I’ve been trying to do more of my errands by bicycling, and one of my biggest holdups has been a lack of cargo room: it’s hard to lug home 80 pounds of cat litter in a backpack. So, a few months ago I started shopping on Craigslist for a bike trailer, only to find out that a good friend had one in her garage that I could have for free.
That’s a Schwinn (Pacific Cycle) Spirit Bicycle Trailer, rated to hold up to two 50-lb kids (aka: 100 pounds of cargo!). I immediately fell in love with it, and even used it to lug home 80 pounds of cat litter from the pet store:
An unexpected bonus of the trailer is that whenever I have it attached to my bike, cars give me more maneuvering room. I bike on city streets in Orange County, CA, and am used to having only a few inches of space between my side mirror and the cars zipping past me. But when I’m using the trailer, most cars will actually change lanes before even attempting to pass me (or at least give me four or five feet of clearance), and I’ve had multiple people literally stop to let me go in front of them. Amazing.
But using the trailer for cargo has proved to be less than ideal, as the bottom of the trailer is just made of soft fabric: the kids’ weight is designed to be supported entirely by the harness (which is hung from a horizontal metal rod). So, unless I had cargo that was perfectly sized to fit into that harness (like the bags of cat litter), I was limited to low weight.
So, I wanted to modify the trailer to add a solid base to convert it to a cargo trailer, and while I found lots of DIY tutorials, they all involved removing the fabric. However, I wanted to keep the fabric on my trailer to protect my cargo from weather and prevent it from blowing around. Additionally, my guess is that the extra space I’m getting when I use the trailer is due to both the visual bulk of the trailer (it’s actually the same width as my handlebars, but makes my bike look much wider) and also because people think there are cute wittle children in the trailer and thus are panicked about the possibility of hitting them1.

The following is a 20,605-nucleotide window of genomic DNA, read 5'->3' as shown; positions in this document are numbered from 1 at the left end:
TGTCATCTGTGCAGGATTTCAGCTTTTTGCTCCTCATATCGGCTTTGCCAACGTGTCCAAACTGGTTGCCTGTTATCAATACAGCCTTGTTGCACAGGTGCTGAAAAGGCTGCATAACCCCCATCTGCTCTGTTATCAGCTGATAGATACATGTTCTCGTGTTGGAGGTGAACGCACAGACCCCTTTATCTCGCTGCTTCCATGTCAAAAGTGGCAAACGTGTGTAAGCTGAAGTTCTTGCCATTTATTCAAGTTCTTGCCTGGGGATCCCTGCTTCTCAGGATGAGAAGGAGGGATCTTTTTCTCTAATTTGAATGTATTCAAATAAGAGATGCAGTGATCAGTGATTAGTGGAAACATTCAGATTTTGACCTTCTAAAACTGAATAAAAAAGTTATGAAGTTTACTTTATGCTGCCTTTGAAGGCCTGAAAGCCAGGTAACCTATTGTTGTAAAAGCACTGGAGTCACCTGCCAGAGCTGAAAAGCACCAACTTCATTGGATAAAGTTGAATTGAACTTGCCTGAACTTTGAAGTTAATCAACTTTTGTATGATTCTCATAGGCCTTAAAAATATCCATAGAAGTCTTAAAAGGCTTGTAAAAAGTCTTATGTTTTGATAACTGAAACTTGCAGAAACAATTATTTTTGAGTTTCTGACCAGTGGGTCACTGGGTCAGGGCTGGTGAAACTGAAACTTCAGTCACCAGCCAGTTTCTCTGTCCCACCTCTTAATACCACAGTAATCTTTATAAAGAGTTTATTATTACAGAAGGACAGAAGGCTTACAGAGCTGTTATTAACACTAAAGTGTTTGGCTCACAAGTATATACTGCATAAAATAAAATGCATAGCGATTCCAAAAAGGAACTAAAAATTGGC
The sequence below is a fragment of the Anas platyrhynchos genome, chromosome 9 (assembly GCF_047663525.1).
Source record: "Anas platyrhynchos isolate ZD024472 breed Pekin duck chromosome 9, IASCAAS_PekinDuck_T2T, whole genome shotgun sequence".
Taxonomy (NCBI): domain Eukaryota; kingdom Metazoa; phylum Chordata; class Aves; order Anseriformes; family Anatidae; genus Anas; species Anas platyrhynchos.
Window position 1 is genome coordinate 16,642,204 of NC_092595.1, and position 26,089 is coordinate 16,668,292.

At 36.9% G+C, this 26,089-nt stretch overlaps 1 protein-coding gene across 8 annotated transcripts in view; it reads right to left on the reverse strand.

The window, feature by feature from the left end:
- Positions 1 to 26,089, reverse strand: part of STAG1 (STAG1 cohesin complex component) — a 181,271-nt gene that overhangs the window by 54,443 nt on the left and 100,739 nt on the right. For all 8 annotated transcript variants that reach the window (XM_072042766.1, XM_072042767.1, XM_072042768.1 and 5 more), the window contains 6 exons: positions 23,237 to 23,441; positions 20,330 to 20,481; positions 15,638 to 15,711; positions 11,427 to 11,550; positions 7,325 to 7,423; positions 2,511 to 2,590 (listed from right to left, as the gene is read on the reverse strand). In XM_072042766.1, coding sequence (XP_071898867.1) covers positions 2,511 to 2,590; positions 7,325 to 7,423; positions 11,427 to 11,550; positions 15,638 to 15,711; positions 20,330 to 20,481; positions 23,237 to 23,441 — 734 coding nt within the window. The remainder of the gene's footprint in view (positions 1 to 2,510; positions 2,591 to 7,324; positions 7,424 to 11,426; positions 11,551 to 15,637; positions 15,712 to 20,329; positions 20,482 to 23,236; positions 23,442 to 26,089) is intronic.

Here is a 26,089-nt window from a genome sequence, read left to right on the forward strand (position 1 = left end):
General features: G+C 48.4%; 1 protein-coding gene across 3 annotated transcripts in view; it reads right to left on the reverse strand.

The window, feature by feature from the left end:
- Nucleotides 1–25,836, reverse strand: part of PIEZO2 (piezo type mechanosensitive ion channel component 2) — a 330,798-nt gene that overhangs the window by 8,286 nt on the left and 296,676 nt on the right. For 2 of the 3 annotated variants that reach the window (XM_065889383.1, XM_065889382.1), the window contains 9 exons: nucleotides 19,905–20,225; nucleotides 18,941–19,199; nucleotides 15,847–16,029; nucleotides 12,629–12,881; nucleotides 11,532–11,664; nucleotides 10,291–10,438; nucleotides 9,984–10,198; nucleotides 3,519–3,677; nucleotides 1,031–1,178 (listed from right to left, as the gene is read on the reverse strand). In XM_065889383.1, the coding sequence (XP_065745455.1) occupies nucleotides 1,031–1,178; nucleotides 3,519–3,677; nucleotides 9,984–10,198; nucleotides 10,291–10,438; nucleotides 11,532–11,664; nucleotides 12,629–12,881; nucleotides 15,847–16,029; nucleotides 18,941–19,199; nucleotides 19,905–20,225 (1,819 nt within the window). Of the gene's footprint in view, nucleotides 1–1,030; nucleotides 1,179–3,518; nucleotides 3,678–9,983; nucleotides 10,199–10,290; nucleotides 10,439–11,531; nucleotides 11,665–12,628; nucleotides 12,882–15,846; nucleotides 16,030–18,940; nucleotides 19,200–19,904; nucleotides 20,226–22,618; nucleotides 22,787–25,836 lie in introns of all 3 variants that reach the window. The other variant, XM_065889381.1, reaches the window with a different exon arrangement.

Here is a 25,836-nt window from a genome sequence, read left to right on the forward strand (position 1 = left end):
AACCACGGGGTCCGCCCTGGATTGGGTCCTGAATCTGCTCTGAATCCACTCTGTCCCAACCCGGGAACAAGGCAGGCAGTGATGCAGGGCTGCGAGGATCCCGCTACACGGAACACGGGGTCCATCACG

So, what I ended up doing is removing the harness and adding a wooden shelf that fit inside the existing fabric, so my trailer now looks like this:
Read on for full instructions on how I built this!
- Schwinn Spirit (model SC-821) bicycle trailer
- Wooden shelf: I used an IKEA Gorm shelf (20″ wide x 30.25″ long, with a 1″ rise built in; I had this on hand – you could probably just use a 1/2″ plywood board of the same size, though you might need a third riser)
- 3/4″ plywood risers: I used 2 1.5″x18″ and 2 1.75″x18″ plywood pieces as risers
- Fasteners: I used 6 1.5″ #10 self-drilling metal screws and four 2″ #12 wood screws.
- Wood finish: I used Behr Premium Transparent Deck/Fence/Siding Weatherproofing Wood finish (which I just happened to have on hand; use whatever you want)
Total weight added: 8 pounds (6.25 pounds for the shelf, 1.75 pounds for the risers), so the trailer’s rated cargo capacity is now 92 pounds.
- Tape measure
- Sabre saw
- Straightedge (to get straight cuts from the saw)
- Drill bits (sized for pilot holes for the screws, as well as a countersink bit)
- Sandpaper (60, 100, and 300 grit)
- Tack cloth (for finishing)
- Paintbrush (for finishing)
1. Remove the child harness: The harness was attached to the vertical rod that runs across the top of the trailer. I removed both of the screws that held the fabric in place, and also removed the latch at the end of the rod (it was just held in with a single screw), after which the harness just slid off. I then replaced the screws and latch. The lower part of the harness is just held in place by fabric straps, which I was able to easily thread out of the tent fabric.